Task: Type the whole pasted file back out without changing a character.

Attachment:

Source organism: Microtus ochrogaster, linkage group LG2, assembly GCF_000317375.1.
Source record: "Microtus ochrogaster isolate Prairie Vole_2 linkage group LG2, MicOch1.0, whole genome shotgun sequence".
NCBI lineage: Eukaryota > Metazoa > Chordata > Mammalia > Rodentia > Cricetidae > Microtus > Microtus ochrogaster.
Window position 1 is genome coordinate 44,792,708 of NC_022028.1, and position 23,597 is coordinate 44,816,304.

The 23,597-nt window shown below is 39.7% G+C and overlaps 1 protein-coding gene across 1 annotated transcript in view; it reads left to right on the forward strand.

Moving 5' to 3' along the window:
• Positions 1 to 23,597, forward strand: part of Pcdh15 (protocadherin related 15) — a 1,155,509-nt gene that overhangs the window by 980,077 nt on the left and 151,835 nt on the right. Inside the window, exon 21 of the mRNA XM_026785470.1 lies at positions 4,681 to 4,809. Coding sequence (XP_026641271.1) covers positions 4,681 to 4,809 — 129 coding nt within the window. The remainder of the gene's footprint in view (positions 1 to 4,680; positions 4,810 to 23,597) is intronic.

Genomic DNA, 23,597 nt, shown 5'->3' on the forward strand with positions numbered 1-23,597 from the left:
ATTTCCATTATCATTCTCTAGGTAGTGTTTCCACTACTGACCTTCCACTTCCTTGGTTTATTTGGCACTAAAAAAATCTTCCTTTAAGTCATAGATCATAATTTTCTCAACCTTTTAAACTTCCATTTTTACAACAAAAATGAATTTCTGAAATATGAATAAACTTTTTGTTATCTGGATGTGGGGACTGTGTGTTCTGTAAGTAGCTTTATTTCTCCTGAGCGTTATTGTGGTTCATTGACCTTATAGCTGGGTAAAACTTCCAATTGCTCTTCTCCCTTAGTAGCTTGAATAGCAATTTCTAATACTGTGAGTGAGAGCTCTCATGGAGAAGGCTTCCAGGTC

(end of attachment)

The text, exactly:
Source organism: Microtus ochrogaster, linkage group LG2, assembly GCF_000317375.1.
Source record: "Microtus ochrogaster isolate Prairie Vole_2 linkage group LG2, MicOch1.0, whole genome shotgun sequence".
NCBI lineage: Eukaryota > Metazoa > Chordata > Mammalia > Rodentia > Cricetidae > Microtus > Microtus ochrogaster.
Window position 1 is genome coordinate 44,792,708 of NC_022028.1, and position 23,597 is coordinate 44,816,304.

The 23,597-nt window shown below is 39.7% G+C and overlaps 1 protein-coding gene across 1 annotated transcript in view; it reads left to right on the forward strand.

Moving 5' to 3' along the window:
• Positions 1 to 23,597, forward strand: part of Pcdh15 (protocadherin related 15) — a 1,155,509-nt gene that overhangs the window by 980,077 nt on the left and 151,835 nt on the right. Inside the window, exon 21 of the mRNA XM_026785470.1 lies at positions 4,681 to 4,809. Coding sequence (XP_026641271.1) covers positions 4,681 to 4,809 — 129 coding nt within the window. The remainder of the gene's footprint in view (positions 1 to 4,680; positions 4,810 to 23,597) is intronic.

Genomic DNA, 23,597 nt, shown 5'->3' on the forward strand with positions numbered 1-23,597 from the left:
ATTTCCATTATCATTCTCTAGGTAGTGTTTCCACTACTGACCTTCCACTTCCTTGGTTTATTTGGCACTAAAAAAATCTTCCTTTAAGTCATAGATCATAATTTTCTCAACCTTTTAAACTTCCATTTTTACAACAAAAATGAATTTCTGAAATATGAATAAACTTTTTGTTATCTGGATGTGGGGACTGTGTGTTCTGTAAGTAGCTTTATTTCTCCTGAGCGTTATTGTGGTTCATTGACCTTATAGCTGGGTAAAACTTCCAATTGCTCTTCTCCCTTAGTAGCTTGAATAGCAATTTCTAATACTGTGAGTGAGAGCTCTCATGGAGAAGGCTTCCAGGTC